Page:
Students with interests and knowledge in multiple languages will find that there are various careers to look into. Language-based jobs usually require a certain level of mastery of the foreign language.
Being a Translator
Documents sometimes need to be translated. These can range from product usage directions to more specialized content such as translation of legal documents. Employers may prefer translators to have degrees, certification, or experience in order to attempt specialized content translations. No matter what, translators are expected to have excellent grasp of the target language’s written rules of grammar and punctuation.
Translators can join translation firms or be freelancers. Freelance translators should develop skills in networking, managing contacts and files, as well as building extensive portfolios showing the full depth of their capabilities.
Translators do not always have degrees in the target language, though having one can be useful. Translators mainly build credentials through portfolios. Students interested in this career may consider taking college classes to cover the grammar and technical knowledge of the target language.
Being an Interpreter
Similar to translators, interpreters work by converting one language to another. However, interpreters deal with spoken language. Additionally, interpreters are expected to have fluency in both the language being translated from and to. Interpreters are not required to have mastered grammar, though they are expected to be fully comprehensible. This does mean a serviceable level of grammar and understanding of language idioms and expressions.
Interpreters can work by relaying the interpretation during or after the person speaks. Interpreting while the original language is being spoken can be difficult and requires a high level of concentration. Interpretation while the speaker pauses is less stressful but requires the speaker to be able to remember everything that had been said.
As with translators, interpreters are often freelance workers. They need to network, manage contacts, and build a resume of previous clients. With permission, they can also ask if part of the interpretation can be recorded and used as a portfolio. However, most clients will want conversations to remain private. Another way to build an interpreter portfolio is to ask interpreter contacts or other well-spoken people to carry short conversations about specific topics you can translate on tape.
Interpreters also do not always have degrees in either language. College classes, which often deal more with written language than spoken language, can still be useful. Students wishing to become interpreters may want to research which colleges offer courses for both written and spoken competency.
Becoming a Language Teacher
Language teachers typically teach the foreign language to students who speak another language that the teacher also speaks. Many language teachers are found in schools and universities.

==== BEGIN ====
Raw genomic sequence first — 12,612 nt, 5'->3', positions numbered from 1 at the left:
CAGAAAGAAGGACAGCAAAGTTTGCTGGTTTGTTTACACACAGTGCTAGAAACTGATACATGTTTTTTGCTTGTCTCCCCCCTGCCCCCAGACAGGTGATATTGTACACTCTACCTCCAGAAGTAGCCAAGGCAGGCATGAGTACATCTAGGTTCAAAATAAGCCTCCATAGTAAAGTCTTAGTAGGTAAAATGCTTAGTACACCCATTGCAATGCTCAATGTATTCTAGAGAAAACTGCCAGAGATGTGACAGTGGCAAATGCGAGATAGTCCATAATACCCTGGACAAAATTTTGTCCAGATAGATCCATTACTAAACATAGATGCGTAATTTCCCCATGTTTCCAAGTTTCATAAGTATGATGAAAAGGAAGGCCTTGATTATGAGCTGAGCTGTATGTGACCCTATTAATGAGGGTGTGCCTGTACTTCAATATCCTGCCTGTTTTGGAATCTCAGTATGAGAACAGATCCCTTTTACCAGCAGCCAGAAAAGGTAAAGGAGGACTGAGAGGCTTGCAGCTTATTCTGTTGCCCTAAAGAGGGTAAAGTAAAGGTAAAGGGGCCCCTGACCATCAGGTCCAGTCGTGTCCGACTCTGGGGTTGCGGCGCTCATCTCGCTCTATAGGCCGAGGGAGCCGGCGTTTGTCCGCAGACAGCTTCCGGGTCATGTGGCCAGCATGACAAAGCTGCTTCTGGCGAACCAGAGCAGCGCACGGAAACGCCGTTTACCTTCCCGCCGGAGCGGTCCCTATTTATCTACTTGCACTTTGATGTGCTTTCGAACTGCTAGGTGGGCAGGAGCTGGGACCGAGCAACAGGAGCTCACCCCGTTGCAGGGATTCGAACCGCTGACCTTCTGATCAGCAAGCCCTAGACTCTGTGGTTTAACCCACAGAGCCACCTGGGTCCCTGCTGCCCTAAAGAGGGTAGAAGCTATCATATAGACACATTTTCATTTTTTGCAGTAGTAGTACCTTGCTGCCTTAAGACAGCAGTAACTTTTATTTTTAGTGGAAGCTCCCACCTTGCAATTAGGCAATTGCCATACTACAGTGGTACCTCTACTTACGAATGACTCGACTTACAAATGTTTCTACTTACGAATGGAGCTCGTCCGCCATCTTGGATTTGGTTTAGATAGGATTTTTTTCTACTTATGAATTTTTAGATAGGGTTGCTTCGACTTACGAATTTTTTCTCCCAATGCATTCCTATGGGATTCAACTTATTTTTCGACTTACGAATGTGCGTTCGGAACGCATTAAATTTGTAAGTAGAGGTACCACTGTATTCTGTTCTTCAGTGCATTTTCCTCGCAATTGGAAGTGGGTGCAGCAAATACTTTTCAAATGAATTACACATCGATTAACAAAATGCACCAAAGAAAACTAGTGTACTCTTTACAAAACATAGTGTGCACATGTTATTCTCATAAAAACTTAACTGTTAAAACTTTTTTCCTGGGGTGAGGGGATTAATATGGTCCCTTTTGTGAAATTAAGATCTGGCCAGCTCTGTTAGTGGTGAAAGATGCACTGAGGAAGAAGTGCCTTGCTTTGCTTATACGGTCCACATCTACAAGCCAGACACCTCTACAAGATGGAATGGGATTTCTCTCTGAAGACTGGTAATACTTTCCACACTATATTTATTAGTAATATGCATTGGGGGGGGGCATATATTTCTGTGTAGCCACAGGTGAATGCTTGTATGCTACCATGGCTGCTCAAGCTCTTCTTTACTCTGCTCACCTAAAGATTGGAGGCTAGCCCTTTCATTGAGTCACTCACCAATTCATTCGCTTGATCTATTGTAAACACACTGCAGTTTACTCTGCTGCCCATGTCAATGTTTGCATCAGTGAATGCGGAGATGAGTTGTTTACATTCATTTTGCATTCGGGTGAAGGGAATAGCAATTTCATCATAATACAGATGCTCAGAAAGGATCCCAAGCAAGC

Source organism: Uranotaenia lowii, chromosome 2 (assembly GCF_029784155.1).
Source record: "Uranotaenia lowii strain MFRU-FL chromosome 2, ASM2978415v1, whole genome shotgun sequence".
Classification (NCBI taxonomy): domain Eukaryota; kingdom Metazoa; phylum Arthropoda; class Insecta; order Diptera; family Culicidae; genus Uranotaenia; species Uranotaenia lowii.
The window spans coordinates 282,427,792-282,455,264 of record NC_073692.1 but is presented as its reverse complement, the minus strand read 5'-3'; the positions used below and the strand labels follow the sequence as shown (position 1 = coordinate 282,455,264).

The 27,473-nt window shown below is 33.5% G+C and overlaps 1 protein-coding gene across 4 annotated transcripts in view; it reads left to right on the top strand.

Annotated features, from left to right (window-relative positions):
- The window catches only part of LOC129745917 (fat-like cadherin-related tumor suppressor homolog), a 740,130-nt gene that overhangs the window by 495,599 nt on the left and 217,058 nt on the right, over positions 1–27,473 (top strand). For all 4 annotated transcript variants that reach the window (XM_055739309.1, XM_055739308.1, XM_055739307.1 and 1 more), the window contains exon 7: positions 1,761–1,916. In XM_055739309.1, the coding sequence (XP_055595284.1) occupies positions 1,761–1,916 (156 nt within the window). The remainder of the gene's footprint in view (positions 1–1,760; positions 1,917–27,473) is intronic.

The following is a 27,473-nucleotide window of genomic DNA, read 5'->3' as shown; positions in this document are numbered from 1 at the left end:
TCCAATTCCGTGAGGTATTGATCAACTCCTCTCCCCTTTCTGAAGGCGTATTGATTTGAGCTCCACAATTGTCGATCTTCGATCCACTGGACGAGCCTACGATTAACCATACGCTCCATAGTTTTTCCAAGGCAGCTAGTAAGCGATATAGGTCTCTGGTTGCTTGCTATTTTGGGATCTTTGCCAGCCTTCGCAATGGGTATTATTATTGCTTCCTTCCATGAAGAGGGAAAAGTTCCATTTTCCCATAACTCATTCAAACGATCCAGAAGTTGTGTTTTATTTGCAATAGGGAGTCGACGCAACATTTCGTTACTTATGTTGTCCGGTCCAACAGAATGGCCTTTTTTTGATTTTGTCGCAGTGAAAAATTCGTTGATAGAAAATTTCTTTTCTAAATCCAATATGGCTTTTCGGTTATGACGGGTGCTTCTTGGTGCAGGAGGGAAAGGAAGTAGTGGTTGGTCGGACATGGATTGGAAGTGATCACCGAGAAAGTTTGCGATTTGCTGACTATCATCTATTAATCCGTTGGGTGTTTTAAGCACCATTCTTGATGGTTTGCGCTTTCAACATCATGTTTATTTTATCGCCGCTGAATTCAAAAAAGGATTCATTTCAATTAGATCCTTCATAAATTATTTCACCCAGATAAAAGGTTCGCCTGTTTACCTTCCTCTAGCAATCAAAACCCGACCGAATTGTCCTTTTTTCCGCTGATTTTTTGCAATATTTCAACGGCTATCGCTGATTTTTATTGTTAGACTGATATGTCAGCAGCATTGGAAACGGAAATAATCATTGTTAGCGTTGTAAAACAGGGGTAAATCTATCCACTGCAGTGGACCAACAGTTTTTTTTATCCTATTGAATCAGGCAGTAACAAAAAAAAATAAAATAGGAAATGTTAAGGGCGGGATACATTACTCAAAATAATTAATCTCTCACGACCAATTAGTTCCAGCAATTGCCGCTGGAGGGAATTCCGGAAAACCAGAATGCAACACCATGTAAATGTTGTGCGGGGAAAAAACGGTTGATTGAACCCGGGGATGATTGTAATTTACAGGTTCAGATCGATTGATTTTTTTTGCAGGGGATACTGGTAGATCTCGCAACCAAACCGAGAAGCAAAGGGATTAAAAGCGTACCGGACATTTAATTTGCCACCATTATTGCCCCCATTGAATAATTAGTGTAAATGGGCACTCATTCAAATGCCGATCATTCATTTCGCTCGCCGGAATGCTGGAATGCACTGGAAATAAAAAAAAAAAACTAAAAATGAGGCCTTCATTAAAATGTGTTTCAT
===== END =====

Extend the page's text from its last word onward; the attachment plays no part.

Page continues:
Being a language teacher requires having patience and handling many students at a time. Teachers need to be responsible. Experience can be built upon through volunteering and other language-related jobs.
Teachers need to first pursue a degree in the target language. They also will need to acquire certification in teaching, which can vary from state to state. Certain schools with hire teachers without teaching certification if they have enough translator/interpreter experience and if no other candidates can be found.
Becoming a Language Tutor
Language tutors teach the language to one or a small group of students. The students may or may not speak a common language. A language tutor needs to adjust lesson plans to convey information to students with whom they cannot communicate in a common language.
Language tutors can join tutoring companies or be self-employed. As with other freelance workers, they need to find clients and build a network. Since it is difficult to create a portfolio based on tutoring, language tutors often rely on word of mouth from positive client experiences.
Language tutors do not need degrees in the target language. Clients often want tutors that are native speakers in the language tutored. Depending on the needs of the students, tutoring can be for written fluency, spoken fluency, or a combination of both.
Becoming a Language Teacher in Another Country
Some schools hire teachers from other countries. Typically, they look for native speakers but will consider other candidates who have proven fluency. These language teachers need to have both written and spoken mastery in the language taught.
Language teachers in other countries may end up teaching students who speak languages they do not know. Such teachers need to find ways to communicate through images and very carefully chosen lesson plans to ensure understanding. They may be accompanied by another teacher that can speak the students’ language and has at least basic competency in the language taught.
Requirements for teaching in another country depend on the country. Having taken college grammar courses in the target language can help. Additionally, having taught or volunteered in education fields can show dedication to teaching.